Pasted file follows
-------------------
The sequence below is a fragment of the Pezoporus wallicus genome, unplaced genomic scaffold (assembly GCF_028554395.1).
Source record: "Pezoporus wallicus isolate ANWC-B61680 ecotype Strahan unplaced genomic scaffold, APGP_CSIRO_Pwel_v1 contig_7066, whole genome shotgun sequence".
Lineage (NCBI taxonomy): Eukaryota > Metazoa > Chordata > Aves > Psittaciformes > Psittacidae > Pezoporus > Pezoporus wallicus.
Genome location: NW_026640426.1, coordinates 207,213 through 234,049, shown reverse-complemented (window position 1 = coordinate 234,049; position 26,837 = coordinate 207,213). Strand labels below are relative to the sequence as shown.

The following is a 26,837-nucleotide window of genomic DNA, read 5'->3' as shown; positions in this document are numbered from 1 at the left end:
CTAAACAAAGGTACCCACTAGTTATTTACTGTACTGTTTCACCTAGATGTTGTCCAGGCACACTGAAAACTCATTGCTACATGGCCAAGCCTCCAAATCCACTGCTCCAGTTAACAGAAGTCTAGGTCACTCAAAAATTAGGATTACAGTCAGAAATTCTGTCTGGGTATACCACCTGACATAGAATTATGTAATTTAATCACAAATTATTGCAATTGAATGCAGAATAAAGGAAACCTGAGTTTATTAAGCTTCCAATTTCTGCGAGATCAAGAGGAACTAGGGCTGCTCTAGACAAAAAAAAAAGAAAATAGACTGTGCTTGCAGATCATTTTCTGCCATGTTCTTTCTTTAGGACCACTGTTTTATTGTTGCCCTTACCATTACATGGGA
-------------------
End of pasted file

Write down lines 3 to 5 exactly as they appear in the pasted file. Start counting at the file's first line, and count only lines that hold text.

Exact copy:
Lineage (NCBI taxonomy): Eukaryota > Metazoa > Chordata > Aves > Psittaciformes > Psittacidae > Pezoporus > Pezoporus wallicus.
Genome location: NW_026640426.1, coordinates 207,213 through 234,049, shown reverse-complemented (window position 1 = coordinate 234,049; position 26,837 = coordinate 207,213). Strand labels below are relative to the sequence as shown.

The following is a 26,837-nucleotide window of genomic DNA, read 5'->3' as shown; positions in this document are numbered from 1 at the left end: